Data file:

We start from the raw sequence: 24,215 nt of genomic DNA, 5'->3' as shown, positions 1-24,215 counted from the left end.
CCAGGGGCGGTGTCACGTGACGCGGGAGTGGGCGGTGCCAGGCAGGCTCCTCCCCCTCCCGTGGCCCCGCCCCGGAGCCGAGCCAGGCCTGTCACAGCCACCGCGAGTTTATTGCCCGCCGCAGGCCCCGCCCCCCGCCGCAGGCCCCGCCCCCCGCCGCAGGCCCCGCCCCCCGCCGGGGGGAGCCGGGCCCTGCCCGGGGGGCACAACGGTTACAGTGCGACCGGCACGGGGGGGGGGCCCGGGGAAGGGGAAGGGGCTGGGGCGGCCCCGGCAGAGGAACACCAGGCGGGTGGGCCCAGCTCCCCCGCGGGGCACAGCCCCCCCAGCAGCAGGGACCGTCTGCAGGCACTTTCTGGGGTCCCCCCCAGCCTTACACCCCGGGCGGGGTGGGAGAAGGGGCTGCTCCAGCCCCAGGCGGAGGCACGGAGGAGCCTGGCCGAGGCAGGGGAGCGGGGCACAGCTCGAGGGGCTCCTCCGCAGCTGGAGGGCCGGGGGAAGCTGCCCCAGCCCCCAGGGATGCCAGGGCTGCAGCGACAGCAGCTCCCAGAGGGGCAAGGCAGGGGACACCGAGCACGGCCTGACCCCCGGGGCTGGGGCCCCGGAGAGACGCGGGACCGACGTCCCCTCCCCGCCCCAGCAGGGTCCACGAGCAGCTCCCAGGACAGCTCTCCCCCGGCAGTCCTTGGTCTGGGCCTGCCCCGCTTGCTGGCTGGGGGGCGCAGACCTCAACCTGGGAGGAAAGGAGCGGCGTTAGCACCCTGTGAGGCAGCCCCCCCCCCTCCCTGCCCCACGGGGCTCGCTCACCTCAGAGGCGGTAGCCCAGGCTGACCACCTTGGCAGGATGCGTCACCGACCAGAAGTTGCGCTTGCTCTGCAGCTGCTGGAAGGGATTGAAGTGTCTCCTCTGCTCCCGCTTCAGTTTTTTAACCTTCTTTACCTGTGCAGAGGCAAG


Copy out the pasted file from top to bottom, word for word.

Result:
We start from the raw sequence: 24,215 nt of genomic DNA, 5'->3' as shown, positions 1-24,215 counted from the left end.
CCAGGGGCGGTGTCACGTGACGCGGGAGTGGGCGGTGCCAGGCAGGCTCCTCCCCCTCCCGTGGCCCCGCCCCGGAGCCGAGCCAGGCCTGTCACAGCCACCGCGAGTTTATTGCCCGCCGCAGGCCCCGCCCCCCGCCGCAGGCCCCGCCCCCCGCCGCAGGCCCCGCCCCCCGCCGGGGGGAGCCGGGCCCTGCCCGGGGGGCACAACGGTTACAGTGCGACCGGCACGGGGGGGGGGCCCGGGGAAGGGGAAGGGGCTGGGGCGGCCCCGGCAGAGGAACACCAGGCGGGTGGGCCCAGCTCCCCCGCGGGGCACAGCCCCCCCAGCAGCAGGGACCGTCTGCAGGCACTTTCTGGGGTCCCCCCCAGCCTTACACCCCGGGCGGGGTGGGAGAAGGGGCTGCTCCAGCCCCAGGCGGAGGCACGGAGGAGCCTGGCCGAGGCAGGGGAGCGGGGCACAGCTCGAGGGGCTCCTCCGCAGCTGGAGGGCCGGGGGAAGCTGCCCCAGCCCCCAGGGATGCCAGGGCTGCAGCGACAGCAGCTCCCAGAGGGGCAAGGCAGGGGACACCGAGCACGGCCTGACCCCCGGGGCTGGGGCCCCGGAGAGACGCGGGACCGACGTCCCCTCCCCGCCCCAGCAGGGTCCACGAGCAGCTCCCAGGACAGCTCTCCCCCGGCAGTCCTTGGTCTGGGCCTGCCCCGCTTGCTGGCTGGGGGGCGCAGACCTCAACCTGGGAGGAAAGGAGCGGCGTTAGCACCCTGTGAGGCAGCCCCCCCCCCTCCCTGCCCCACGGGGCTCGCTCACCTCAGAGGCGGTAGCCCAGGCTGACCACCTTGGCAGGATGCGTCACCGACCAGAAGTTGCGCTTGCTCTGCAGCTGCTGGAAGGGATTGAAGTGTCTCCTCTGCTCCCGCTTCAGTTTTTTAACCTTCTTTACCTGTGCAGAGGCAAG